180,000 lines of C code till they simplified their part.  And they could 
only do that, if they got a new batch of interface code for every change 
of their protocols.  It was fun.  It's always fun watching people's eyes 
light up. Bonus points if the jaw drops; but only if the corners of the 
mouth smile.

     That's the kind of crazy stuff I do. I've programmed in over 35 
different computer languages, been a Software Linguist on an project for 
IBM, etc. Don't claim to be good at any language... but I get things 
done.  And do it faster and simpler than most anyone else.

     If you can do that kind of crazy recursive substitution, you can do 
fantastic rule based AI. I've done things like that. That is power that 
blows all compiled and many interpreted languages away when used by 
someone like myself.  Even blows prolog away.  And as I said, it can be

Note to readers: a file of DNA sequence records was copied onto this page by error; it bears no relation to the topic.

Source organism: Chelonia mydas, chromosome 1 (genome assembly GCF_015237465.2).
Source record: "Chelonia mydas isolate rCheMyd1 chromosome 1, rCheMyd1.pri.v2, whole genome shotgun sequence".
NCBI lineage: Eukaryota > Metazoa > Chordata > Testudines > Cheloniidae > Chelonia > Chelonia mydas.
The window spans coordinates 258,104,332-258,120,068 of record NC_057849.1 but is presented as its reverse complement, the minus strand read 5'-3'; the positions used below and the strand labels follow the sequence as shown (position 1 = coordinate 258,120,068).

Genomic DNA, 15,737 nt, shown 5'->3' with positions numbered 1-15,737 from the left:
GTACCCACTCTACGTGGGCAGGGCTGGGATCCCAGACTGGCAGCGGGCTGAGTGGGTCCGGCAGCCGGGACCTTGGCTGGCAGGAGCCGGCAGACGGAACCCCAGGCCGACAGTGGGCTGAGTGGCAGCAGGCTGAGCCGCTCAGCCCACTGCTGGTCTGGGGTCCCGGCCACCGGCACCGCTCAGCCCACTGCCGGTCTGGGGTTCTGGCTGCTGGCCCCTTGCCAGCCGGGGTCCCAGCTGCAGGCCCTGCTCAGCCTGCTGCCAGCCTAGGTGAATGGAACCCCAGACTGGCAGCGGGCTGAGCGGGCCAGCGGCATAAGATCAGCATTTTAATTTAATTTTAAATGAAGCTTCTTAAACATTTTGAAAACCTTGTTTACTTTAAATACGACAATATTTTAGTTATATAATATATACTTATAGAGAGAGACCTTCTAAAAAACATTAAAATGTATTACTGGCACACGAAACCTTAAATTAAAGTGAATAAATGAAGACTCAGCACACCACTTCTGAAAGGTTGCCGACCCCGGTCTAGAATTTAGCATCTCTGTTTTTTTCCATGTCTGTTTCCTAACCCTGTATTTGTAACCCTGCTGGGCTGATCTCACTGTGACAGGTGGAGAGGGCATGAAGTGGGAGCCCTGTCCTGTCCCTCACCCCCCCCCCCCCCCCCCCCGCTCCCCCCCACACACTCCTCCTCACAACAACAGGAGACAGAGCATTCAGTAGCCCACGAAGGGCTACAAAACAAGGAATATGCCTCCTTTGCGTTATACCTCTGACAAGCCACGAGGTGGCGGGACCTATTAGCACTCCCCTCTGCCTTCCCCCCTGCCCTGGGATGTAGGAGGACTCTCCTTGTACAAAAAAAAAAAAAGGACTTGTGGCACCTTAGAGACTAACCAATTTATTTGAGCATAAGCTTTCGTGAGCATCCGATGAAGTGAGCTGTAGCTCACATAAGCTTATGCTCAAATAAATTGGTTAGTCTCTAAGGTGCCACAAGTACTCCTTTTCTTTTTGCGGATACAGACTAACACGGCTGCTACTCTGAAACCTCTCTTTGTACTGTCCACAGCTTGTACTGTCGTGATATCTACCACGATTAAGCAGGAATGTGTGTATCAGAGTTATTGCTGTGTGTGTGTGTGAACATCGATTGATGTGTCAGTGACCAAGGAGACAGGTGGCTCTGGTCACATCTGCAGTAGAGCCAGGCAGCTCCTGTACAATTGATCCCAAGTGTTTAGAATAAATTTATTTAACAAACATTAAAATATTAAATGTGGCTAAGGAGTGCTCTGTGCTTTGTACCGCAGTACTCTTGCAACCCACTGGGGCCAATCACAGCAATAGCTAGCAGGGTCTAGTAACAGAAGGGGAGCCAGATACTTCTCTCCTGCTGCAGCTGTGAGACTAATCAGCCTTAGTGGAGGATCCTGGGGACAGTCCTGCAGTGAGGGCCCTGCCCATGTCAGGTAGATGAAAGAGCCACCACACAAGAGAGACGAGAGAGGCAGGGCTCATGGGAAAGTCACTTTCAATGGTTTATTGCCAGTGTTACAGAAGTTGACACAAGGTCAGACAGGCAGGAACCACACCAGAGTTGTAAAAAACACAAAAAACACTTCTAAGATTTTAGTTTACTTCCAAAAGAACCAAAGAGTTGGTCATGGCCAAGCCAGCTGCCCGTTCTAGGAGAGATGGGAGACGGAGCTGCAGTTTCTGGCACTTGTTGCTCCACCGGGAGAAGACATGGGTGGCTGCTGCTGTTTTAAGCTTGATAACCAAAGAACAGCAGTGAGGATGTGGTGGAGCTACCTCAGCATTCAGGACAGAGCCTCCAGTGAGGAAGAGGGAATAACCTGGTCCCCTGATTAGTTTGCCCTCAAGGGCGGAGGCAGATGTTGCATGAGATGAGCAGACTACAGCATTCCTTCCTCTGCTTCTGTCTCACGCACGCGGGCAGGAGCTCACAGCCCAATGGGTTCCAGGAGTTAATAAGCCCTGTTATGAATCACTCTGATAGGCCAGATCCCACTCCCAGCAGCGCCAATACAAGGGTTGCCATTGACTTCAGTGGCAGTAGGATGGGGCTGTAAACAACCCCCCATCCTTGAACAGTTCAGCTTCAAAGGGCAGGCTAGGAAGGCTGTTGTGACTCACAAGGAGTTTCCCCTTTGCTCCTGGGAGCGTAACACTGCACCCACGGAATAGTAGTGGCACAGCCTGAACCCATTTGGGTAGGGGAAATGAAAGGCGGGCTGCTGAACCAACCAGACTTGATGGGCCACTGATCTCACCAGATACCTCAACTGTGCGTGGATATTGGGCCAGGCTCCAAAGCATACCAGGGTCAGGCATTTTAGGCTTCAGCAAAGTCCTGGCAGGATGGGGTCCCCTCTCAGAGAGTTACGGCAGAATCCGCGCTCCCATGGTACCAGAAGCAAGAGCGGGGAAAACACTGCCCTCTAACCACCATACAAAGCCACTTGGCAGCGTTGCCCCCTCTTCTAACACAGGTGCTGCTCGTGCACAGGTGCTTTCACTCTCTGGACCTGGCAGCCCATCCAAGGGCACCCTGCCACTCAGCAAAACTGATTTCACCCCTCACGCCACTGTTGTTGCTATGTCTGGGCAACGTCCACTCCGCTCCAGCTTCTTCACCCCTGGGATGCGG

used to generate other code.

     The first cut of anything I'll do in BASH, if I can.  Next, we try 
making portions more efficient.  And finally, I'll use something like C, 
or even assembler, for the parts that really need speed.

     What else I am looking for, is a good, simple editor that has macro 
capabilities, and the ability for the macros to kick off into BASH to 
run utilities.  I had a version of CRISP way back that could do it under 
Interactive Unix (pre Slowaris) and DOS...  but I lost the source.  (No, 
I don't want to learn Emacs.  My fingers do word star.)

     Anyway, it sounds to me that if I could set up an ethernet boot, I 
might be able to get something installed.  (Gentoo would be 
interesting... but again, I don't trust this hardware for compiles.)